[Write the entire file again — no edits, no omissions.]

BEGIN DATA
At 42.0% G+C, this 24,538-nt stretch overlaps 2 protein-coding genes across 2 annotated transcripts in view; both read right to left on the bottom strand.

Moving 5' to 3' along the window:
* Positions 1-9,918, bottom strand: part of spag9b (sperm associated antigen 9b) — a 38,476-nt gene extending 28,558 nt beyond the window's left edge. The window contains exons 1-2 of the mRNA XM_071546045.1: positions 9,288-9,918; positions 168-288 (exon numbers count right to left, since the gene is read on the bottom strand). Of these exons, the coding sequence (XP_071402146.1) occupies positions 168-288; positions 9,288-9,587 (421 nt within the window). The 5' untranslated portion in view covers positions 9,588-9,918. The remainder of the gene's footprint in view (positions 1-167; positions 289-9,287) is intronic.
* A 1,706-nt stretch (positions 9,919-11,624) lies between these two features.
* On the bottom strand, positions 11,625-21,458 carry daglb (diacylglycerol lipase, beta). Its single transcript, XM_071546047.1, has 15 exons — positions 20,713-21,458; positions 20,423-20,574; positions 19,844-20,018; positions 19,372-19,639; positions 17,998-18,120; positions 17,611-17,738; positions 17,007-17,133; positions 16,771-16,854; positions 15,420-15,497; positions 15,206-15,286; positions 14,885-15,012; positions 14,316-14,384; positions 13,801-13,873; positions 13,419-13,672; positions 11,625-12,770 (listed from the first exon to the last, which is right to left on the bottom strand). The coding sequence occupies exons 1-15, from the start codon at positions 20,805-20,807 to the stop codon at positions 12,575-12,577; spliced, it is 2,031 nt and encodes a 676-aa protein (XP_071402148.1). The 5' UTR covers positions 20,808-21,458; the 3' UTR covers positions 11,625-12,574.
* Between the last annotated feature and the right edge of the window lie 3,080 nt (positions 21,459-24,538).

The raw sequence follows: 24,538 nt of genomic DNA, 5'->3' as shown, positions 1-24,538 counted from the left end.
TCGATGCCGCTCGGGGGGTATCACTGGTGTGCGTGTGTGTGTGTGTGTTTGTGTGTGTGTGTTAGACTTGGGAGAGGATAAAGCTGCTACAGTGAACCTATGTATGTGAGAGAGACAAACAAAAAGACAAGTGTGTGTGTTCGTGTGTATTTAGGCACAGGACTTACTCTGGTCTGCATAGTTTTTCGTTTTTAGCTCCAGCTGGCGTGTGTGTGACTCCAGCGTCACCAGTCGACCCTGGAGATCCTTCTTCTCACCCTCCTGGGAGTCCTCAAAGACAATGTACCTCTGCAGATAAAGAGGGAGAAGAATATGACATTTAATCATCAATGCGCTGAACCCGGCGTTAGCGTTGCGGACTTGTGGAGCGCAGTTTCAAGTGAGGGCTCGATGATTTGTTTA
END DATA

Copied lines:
At 42.0% G+C, this 24,538-nt stretch overlaps 2 protein-coding genes across 2 annotated transcripts in view; both read right to left on the bottom strand.

Moving 5' to 3' along the window:
* Positions 1-9,918, bottom strand: part of spag9b (sperm associated antigen 9b) — a 38,476-nt gene extending 28,558 nt beyond the window's left edge. The window contains exons 1-2 of the mRNA XM_071546045.1: positions 9,288-9,918; positions 168-288 (exon numbers count right to left, since the gene is read on the bottom strand). Of these exons, the coding sequence (XP_071402146.1) occupies positions 168-288; positions 9,288-9,587 (421 nt within the window). The 5' untranslated portion in view covers positions 9,588-9,918. The remainder of the gene's footprint in view (positions 1-167; positions 289-9,287) is intronic.
* A 1,706-nt stretch (positions 9,919-11,624) lies between these two features.
* On the bottom strand, positions 11,625-21,458 carry daglb (diacylglycerol lipase, beta). Its single transcript, XM_071546047.1, has 15 exons — positions 20,713-21,458; positions 20,423-20,574; positions 19,844-20,018; positions 19,372-19,639; positions 17,998-18,120; positions 17,611-17,738; positions 17,007-17,133; positions 16,771-16,854; positions 15,420-15,497; positions 15,206-15,286; positions 14,885-15,012; positions 14,316-14,384; positions 13,801-13,873; positions 13,419-13,672; positions 11,625-12,770 (listed from the first exon to the last, which is right to left on the bottom strand). The coding sequence occupies exons 1-15, from the start codon at positions 20,805-20,807 to the stop codon at positions 12,575-12,577; spliced, it is 2,031 nt and encodes a 676-aa protein (XP_071402148.1). The 5' UTR covers positions 20,808-21,458; the 3' UTR covers positions 11,625-12,574.
* Between the last annotated feature and the right edge of the window lie 3,080 nt (positions 21,459-24,538).

The raw sequence follows: 24,538 nt of genomic DNA, 5'->3' as shown, positions 1-24,538 counted from the left end.
TCGATGCCGCTCGGGGGGTATCACTGGTGTGCGTGTGTGTGTGTGTGTTTGTGTGTGTGTGTTAGACTTGGGAGAGGATAAAGCTGCTACAGTGAACCTATGTATGTGAGAGAGACAAACAAAAAGACAAGTGTGTGTGTTCGTGTGTATTTAGGCACAGGACTTACTCTGGTCTGCATAGTTTTTCGTTTTTAGCTCCAGCTGGCGTGTGTGTGACTCCAGCGTCACCAGTCGACCCTGGAGATCCTTCTTCTCACCCTCCTGGGAGTCCTCAAAGACAATGTACCTCTGCAGATAAAGAGGGAGAAGAATATGACATTTAATCATCAATGCGCTGAACCCGGCGTTAGCGTTGCGGACTTGTGGAGCGCAGTTTCAAGTGAGGGCTCGATGATTTGTTTA